In one of the least surprising developements in political history, we recently learned that McCain pulled down a lot of money from oil company executives around the time he decided to reverse his earlier position (He's a Republican, so he doesn't flip-flop) and endorse offshore drilling as the core of his energy policy.
How much did he cost? More than I can afford, but less than a more principled politician would. From the Washington Post ("Industry Gushed Money After Reversal on Drilling" 7/27/08):
Campaign contributions from oil industry executives to Sen. John McCain rose dramatically in the last half of June, after the senator from Arizona made a high-profile split with environmentalists and reversed his opposition to the federal ban on offshore drilling.
Oil and gas industry executives and employees donated $1.1 million to McCain last month -- three-quarters of which came after his June 16 speech calling for an end to the ban -- compared with $116,000 in March, $283,000 in April and $208,000 in May.
The RNC, which can raise about 10 times as much from each individual as candidates can, also got a piece of the action. From TalkingPointsMemo:
Even more interestingly, though, many of these contributions are, shall we say, suspicious. Take the office manager for Hess and her husband the Amtrak worker, who rent an apartment in Queens. Fine, honorable, work that surely earns a decent living. Decent enough, in fact, for them to each donate $28,000 to McCain and the RNC. That's $56,000 in political contributions. I guess whatever McCain owes Hess better tricke down.
The Washington Post has more on a suspicious bundler from McCain. Among one of his donors for McCain:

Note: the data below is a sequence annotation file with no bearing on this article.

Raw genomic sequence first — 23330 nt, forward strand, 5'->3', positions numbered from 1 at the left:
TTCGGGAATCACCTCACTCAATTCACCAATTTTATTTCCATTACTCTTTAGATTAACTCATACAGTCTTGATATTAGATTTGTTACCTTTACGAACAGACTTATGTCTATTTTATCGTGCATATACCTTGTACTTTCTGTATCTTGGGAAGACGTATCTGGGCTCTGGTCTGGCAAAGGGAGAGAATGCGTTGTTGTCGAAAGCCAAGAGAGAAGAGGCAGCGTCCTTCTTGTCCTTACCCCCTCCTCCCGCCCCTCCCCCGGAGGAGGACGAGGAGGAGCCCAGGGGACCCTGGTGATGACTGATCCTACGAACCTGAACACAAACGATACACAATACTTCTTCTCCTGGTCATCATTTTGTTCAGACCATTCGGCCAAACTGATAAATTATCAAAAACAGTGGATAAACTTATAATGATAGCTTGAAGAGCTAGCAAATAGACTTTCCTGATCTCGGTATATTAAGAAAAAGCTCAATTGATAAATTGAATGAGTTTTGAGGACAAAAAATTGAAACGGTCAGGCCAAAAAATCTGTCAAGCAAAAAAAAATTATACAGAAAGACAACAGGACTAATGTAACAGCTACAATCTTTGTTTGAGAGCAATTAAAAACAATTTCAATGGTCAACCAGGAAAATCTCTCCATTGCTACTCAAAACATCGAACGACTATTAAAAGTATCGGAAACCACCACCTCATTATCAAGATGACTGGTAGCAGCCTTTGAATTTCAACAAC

Abdullah Abdullah, a supervisor at several Taco Bell restaurants in the Riverside area, and his wife have donated $9,200 to McCain.
Reached at work, Abdullah said he knows little about the campaign. "I have no idea. I'll be honest with you," he said. "I'm involved in the restaurant business. My brother Faisal recommended John McCain. Whenever he makes a recommendation, we do it."
Faisal Abdullah, 49, said he helped organize all of the contributions from members of his family. When he was asked who solicited the contributions from him, he said: "Why does it matter who? I'm telling you we made the contribution. We funneled it through the channel in Florida because that's the contact we had. I was responsible for collecting it."
Back to McCain and his big oil buddies, though. As everyone knows, the additional supply from offshore drilling is far too small to have any noticeable impact on the global price of oil. That doesn't mean it's worthless to the oil companies, however. At over $100 a barrel, a few billion barrels is a very attractive target for oil companies, even if it is more expensive to extract and will take many years. Furthermore, the additional future income is a bankable asset for the companies to borrow against and that the market would price into their stocks. They want the oil, and the environmental tradeoffs that the communities would make aren't really their concern. At all.